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The Sunday Papers

Sundays are for wondering why the mysterious shoulder injury you somehow picked up in the week has not been fixed by two successive nights of boozing. Has ale really lost its magical healing properties? These thoughts are of grave concern. But oh well, you don’t need to be able to lift heavy objects to collect some of the more interesting bits of videogame commentary from across the interworld. Let’s see if any of those have healing properties…

  • Kirk Hamilton is writing his own novelisation of The Witcher 2. It features exciting events from the first part of the game, as well as herbal lustiness. “Also, I threw in a “sex” as a verb just for you guys,” he explains. Thanks, Kirk.
  • Comrade Abraham points out that Ian Bogost’s output has been pretty strong this week. Firstly there’s this: “Arguing against a stripe of neoconservatism in games that paints certain forms of design as aberrant and others as natural, academic and developer Ian Bogost examines the very nature of creativity and art and offers up an analysis of how the medium can move forward with a rich palette of choices.” And then there’s this: “Why Debates About Video Games Aren’t Really About Video Games.” These are both in the category of Essential Reading. Bogost strong! Bogost smash puny internet!
  • In Challenge Everything Miodrag Kovachevic examines videogame difficulty: “It often boils down to the actual difficulty of the challenges you faced. Did you find a particular section hard? Was the game too easy? Is the CPU a cheating bastard? Achieving proper difficulty is hard. The more elements you include in your game, the harder it gets to stay fair towards the player.”
  • Ars Technica explains how PC ports can get all fucked up: “This is something that continually drives me crazy, and it’s only getting worse. You sit down at your computer, log into Steam, launch the game, and then you need to set up another account or log into another service before the game launches. You better set up a dedicated password for each service, as well, because it seems as if everyone in the world has either been hacked or is about be hacked. Everyone wants your personal information, and it seem as if no one has a good way to keep that data safe.” Combine this article with John’s guides for PC developers, and it should not be hard to create a PC version of your game.
  • Epic talk to CVG about the PC and some other stuff, like the PC having changed: ” Everyone quotes World of Warcraft as being the obvious one, but there’s a massively thriving community of hardcore gamers on the PC still. The way they get their games is different where it’s nearly all online delivery, so you’ve got the likes of Paradox, who do a variety of niche content but it’s all massively hardcore and serves that audience. You’ve got the World of Tanks guys who have something like a million concurrent users or something stupid like that. That is not a platform that is in trouble. It’s just different, it’s changed.”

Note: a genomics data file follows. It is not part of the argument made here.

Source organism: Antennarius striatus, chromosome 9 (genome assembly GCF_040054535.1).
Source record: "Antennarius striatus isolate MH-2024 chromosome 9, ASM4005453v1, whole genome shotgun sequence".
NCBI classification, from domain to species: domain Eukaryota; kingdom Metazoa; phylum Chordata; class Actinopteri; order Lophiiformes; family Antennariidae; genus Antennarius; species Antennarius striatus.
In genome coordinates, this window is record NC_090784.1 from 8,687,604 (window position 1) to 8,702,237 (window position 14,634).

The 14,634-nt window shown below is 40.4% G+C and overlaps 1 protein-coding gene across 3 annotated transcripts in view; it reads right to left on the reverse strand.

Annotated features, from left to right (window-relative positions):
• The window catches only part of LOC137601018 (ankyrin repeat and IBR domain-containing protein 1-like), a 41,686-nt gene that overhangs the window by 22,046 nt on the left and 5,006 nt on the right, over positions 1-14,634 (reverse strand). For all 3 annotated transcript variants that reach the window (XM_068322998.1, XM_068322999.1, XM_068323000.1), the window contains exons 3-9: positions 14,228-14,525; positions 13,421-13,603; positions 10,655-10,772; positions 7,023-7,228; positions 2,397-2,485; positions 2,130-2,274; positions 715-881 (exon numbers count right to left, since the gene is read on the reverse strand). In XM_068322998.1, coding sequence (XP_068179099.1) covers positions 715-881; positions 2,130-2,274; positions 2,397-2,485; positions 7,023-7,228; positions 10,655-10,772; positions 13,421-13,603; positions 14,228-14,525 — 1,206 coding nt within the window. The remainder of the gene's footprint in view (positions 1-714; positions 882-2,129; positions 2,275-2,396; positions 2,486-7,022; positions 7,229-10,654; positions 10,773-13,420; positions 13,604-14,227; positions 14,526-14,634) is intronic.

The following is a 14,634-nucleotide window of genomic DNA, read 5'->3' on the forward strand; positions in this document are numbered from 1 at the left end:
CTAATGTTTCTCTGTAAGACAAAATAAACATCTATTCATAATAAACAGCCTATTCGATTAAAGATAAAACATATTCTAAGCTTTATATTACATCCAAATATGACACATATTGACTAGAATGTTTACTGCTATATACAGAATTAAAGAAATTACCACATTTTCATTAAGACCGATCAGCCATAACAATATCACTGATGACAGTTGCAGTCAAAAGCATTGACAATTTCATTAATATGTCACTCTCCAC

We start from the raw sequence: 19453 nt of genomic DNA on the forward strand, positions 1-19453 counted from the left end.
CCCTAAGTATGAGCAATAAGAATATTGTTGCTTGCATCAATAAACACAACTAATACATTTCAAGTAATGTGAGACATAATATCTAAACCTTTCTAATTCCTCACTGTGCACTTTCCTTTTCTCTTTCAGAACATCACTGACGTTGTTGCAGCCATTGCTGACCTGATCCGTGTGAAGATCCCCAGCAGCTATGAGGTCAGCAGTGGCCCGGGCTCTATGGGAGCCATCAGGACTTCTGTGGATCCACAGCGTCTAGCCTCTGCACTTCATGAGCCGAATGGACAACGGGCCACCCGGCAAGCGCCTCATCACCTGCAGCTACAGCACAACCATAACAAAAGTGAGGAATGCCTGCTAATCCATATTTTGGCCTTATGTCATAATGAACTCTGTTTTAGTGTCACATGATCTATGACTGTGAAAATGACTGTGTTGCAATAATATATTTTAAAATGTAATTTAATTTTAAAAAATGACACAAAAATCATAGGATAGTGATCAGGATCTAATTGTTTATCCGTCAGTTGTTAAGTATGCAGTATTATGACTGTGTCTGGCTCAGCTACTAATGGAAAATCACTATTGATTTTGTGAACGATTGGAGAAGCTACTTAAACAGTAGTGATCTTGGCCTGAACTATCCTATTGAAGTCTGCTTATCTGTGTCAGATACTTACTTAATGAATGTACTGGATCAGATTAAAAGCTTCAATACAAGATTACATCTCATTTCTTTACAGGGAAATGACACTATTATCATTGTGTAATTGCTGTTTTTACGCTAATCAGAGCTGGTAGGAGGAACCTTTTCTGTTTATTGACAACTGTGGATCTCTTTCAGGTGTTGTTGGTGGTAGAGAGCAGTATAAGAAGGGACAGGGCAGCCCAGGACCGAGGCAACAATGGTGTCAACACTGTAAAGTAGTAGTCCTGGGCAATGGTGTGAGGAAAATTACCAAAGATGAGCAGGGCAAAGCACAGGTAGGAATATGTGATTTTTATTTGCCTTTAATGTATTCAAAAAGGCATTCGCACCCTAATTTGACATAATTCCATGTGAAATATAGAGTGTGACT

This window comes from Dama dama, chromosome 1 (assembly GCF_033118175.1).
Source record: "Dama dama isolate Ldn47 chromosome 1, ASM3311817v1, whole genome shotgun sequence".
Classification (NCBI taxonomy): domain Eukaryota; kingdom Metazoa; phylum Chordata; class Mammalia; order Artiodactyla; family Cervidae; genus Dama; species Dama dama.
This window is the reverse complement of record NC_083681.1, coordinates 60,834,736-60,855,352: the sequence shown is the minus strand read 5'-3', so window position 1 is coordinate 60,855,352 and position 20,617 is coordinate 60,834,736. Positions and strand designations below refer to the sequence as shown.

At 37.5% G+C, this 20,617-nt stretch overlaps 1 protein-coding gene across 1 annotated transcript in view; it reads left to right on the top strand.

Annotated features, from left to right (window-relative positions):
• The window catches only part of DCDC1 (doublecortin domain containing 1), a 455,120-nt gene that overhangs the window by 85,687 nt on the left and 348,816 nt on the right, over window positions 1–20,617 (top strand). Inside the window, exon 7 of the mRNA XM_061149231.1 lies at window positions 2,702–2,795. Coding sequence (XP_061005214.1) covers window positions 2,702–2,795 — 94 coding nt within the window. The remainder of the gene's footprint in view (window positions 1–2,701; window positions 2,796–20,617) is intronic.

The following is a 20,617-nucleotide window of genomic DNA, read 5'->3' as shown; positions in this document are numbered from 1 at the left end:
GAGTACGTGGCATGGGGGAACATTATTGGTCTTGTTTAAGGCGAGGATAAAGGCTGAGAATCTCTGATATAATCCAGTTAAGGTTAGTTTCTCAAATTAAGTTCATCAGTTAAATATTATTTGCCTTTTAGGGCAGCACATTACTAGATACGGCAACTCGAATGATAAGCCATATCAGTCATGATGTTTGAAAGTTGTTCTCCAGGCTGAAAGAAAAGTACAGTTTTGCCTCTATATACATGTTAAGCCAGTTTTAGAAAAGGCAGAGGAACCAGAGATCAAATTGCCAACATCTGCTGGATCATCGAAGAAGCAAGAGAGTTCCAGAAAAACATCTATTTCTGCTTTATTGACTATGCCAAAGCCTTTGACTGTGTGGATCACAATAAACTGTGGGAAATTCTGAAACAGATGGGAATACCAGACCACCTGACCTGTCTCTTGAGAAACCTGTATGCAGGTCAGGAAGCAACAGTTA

• Some dude called Alec Meer was interviewed by MCV. He has this advice for aspiring Alec Meers: “Go your own way, be proud, don’t let yourself be locked down somewhere where you’re treated like disposable meat who can be replaced with someone younger, cheaper and keener if you don’t toe the line. If you’re good, you’ll be able to attract the attention of someone better. Don’t compromise. Find what works for you, not simply what you can work for.”
  • Splash Damage get profiled in The Telegraph, ooh fancy.
  • Hilariously-named Australian outlet Crikey writes about gaming as a spectator sport: “Last month, 87,000 people watched the livestream of the grand final of the popular DreamHack Summer tournament, 5000 more than attended the 2010 NRL grand final in Sydney. While the television audience of more than 3.1 million for the rugby grand final dwarfs the audiences for any StarCraft II match, the 3.2 million registered players worldwide for the game suggest the potential viewership is not far behind the domestic competitions.”
  • Mr Harris has been producing more works of photographic wonder at Dead End Thrills. He is some kind of professional screenshotteer.
  • This is how many buttons the space shuttle has. (Had?)
  • This post by BERG’s Matt Jones on “The Robot-Readable World” is fascinating and awe-inspiring.

Music? Well you’re probably already listening to the Bastion soundtrack. I love that game. Can’t wait for it to land on PC. (Just a couple of weeks!)

Don’t forget you can email me link suggestions to the email from my name in the header of this post. Also, it’s a good idea to follow me on the Twitter and tweet links at me on there.

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Jim Rossignol

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